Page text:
Badass Ladies of History: Shamima Shaikh

“Never will I suffer to be lost the work of any of you, either man or woman. The one of you is of the other.” – Qur’an

Shamima Shaikh was a woman whose life was dedicated to the struggle for justice, as well as continuing the deep commitment she held to upholding what she believed was the true message of the Qur’an: justice, peace and love. She considered herself an Islamic feminist, and worked within Muslim communities for women’s rights as both an activist and a journalist.


She was born in 1960, in what was then known as Louis Trichardt (today known as Limpopo Province) in South Africa. She was the second oldest sibling out of six. Her parents, Salahuddin and Mariam Shaikh, raised her quietly in Pietersburg until she completed her matriculation in 1978. She would head off to the University of Durban-Westville, where she would spend a year, only to return to home for unknown reasons. She later returned to university, where she studied Arabic and Psychology, as well as awakening her desire to become involved in social justice. At the time of her return to university, the political climate of Durban-Westville had been charged, mostly due to the new apartheid reforms that had been passed in South Africa. She became involved in the Azanian People’s Organisation (AZAPO), where members had been working towards ending the oppressive environment in the academic environment. She would only stay with AZAPO for two years after completing her time at university and would go on to teach at primary and secondary schools located in Pietersburg, as well as marry her partner Na’eem.

Shamima and her husband

In 1989, Shamima and her family would move to Durban, where she would become involved with al-Qalam, the Muslim Youth Movement of South Africa‘s community paper, writing and editing for them. She began venturing into other opportunities with the organization, including her involvement with the 1989-1990 protests against the Tricameral Parliament election. At the time, the Tricameral Parliament was against any sort of visibility of political power for the Coloured and Indian racial minorities, and launched a campaign to keep the parliament “free” from any presence of these racial groups. The campaigns focused on ending the oppressive political regime, as well as causing awareness of the racism that defined much of the social climate in South Africa.

Her organizing with the MYMSA caught the attention of many people, and she was elected the Transvaal Regional Chairperson of the Muslim Youth Movement. This defined her as member of its National Executive, and she became the second woman to hold this position. With her work continuing to get noticed, as well as gaining speed, Shaikh launched a “women in the mosque” campaign, in which women involved in MYM were organized to attend the tarawih prayer, a service only available to men. This protest launched her into the national limelight and caused clashes between her and many male members of the MYM.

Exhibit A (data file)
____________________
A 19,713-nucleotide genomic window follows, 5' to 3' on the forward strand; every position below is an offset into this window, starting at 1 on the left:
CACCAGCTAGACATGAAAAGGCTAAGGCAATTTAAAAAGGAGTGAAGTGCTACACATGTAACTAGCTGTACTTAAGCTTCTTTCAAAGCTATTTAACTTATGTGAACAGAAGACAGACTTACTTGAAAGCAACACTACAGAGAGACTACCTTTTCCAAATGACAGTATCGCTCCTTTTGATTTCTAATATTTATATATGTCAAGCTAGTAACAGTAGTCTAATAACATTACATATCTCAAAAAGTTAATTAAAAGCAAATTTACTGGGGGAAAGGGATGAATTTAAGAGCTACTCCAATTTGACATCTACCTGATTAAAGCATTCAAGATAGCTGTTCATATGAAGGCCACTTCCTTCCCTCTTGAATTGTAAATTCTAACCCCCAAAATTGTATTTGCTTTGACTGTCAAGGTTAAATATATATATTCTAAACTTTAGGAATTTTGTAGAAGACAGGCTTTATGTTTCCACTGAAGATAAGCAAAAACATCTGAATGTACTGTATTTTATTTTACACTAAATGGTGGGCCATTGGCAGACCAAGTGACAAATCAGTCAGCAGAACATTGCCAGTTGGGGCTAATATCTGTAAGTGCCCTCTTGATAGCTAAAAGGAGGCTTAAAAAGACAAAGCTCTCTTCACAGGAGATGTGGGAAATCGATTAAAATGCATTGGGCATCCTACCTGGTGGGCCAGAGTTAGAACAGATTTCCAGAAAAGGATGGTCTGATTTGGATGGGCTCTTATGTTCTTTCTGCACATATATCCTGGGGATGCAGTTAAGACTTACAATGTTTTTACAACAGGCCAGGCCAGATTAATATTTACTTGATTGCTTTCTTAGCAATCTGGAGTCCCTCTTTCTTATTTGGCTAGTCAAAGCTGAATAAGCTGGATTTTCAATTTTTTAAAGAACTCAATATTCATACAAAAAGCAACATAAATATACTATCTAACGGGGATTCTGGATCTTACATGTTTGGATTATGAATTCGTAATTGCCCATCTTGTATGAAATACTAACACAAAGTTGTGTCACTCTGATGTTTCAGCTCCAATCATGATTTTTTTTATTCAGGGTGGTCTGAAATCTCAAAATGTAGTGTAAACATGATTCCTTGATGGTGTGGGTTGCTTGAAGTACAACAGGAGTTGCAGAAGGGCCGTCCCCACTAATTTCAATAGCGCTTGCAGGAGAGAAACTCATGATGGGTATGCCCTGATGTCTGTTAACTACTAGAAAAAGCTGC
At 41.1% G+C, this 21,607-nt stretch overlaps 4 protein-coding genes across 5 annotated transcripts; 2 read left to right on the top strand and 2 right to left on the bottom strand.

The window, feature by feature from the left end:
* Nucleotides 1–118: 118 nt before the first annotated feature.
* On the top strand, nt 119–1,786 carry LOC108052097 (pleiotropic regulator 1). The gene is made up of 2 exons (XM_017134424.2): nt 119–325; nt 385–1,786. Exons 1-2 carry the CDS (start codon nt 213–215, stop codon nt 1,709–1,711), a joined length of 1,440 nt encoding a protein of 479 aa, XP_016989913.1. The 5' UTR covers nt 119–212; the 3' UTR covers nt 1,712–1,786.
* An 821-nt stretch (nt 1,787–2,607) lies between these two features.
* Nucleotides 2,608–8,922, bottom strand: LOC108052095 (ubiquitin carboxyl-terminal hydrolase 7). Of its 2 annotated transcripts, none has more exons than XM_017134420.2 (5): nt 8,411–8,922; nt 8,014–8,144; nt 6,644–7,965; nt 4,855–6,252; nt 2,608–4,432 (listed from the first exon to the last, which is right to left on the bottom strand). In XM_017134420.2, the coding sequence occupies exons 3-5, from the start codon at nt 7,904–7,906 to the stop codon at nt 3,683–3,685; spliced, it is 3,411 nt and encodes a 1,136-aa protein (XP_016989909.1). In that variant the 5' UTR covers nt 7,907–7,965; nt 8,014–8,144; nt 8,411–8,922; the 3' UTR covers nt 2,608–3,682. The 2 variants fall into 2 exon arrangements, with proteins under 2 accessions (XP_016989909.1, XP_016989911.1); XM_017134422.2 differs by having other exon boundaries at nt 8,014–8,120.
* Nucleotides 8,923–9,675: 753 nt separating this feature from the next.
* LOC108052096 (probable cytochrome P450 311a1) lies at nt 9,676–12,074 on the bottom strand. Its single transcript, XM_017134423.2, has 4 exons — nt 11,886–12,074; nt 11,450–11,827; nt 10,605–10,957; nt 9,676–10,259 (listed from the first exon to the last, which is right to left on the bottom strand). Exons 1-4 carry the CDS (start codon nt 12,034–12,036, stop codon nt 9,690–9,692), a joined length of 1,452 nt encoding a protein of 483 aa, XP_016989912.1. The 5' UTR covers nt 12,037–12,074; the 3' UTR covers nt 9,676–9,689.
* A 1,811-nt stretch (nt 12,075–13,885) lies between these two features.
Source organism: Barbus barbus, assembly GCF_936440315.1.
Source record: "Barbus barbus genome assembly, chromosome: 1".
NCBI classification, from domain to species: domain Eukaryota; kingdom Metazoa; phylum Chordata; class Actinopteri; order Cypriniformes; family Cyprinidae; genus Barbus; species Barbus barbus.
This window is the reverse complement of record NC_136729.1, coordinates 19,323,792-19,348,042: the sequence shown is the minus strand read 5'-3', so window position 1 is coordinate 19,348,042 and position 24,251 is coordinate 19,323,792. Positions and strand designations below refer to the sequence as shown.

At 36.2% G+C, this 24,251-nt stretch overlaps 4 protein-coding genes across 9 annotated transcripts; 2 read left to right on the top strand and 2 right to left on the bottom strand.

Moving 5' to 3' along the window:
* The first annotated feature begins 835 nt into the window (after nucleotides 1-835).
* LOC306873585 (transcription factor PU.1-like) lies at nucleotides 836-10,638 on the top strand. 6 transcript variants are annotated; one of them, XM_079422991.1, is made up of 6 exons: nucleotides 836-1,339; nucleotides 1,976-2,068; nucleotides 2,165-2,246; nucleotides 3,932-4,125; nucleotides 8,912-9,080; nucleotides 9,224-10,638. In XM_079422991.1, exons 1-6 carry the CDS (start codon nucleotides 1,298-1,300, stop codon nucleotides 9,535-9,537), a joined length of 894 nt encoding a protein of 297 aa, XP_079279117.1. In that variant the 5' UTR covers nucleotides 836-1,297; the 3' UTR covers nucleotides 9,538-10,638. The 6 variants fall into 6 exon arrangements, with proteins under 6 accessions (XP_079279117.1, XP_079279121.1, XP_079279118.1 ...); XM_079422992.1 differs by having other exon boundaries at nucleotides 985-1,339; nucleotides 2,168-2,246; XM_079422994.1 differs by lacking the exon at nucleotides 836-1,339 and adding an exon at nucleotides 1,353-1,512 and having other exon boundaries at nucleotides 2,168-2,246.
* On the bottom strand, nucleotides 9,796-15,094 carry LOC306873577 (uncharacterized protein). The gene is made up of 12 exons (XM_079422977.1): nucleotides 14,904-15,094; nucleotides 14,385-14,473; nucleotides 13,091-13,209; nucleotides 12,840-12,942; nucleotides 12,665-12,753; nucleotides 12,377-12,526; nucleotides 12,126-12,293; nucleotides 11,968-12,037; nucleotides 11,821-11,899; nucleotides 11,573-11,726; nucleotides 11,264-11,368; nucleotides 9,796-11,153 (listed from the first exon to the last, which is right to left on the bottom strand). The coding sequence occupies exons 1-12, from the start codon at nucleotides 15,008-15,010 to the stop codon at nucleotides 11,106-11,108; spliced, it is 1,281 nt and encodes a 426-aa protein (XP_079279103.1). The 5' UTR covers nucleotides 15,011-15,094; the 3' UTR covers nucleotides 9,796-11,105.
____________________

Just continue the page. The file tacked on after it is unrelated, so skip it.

This, however, would not stop her. She became the first National Coordinator of the Muslim Youth Movement Gender Desk, an organization that spoke out on behalf of gender identity and women’s rights in Muslim communities. She would hold this leadership position till 1996, spearheading campaigns like the “Access to Mosques” for women and “Campaign for a Just Muslim Personal Law.” Her position also allowed her to become involved in the Muslim Forum on Elections, a group that was dedicated to helping Muslim communities access voting in the first democratic elections in the country. Her work continued on through many other organizations, such as the Muslim Community Broadcasting Trust and the Muslim Personal Law Board of South Africa.

Shamima at a meeting for the Muslim Youth MovementIn 1994, her life would change drastically, not only due to the Muslim Personal Law Board of South Africa being shut down by United Ulama Council of South Africa, but Shamima discovering that she had breast cancer. She resigned from her leadership positions to use all her energy to aggressively fighting the cancer. A year after her diagnosis, she would find that her cancer had spread throughout her body. While fighting this second round of cancer, she would be appointed the Managing Editor of Al-Qalam, where she would guide the paper in a direction of progressive Islam that would later come to define what the paper represented. Her cancer, would return one final time after this victory, to which Shamina refused treatment. During her last months, she would perform the hajj for the first time in her life, publish a book with her husband on this experience, and complete her final work entitled, “Women & Islam ““ The Gender Struggle in South Africa: The Ideological Struggle.” She would die seventeen days later, during Ramadan.

Her work leaves behind a legacy that loved and challenged Islam, revered and changed tradition and above all, was true to justice for all. At her funeral, her husband said during her burial, “If this be madness God, give us all the courage to be mad,” a final goodbye and thank you to her courage and tireless work. May we all have the courage to be this mad and to honor this badass lady of history.

* Published here by TheLadyMiss

Journey of Discovery:
A South African Hajj

by Shamima Shaikh and
Na'eem Jeenah


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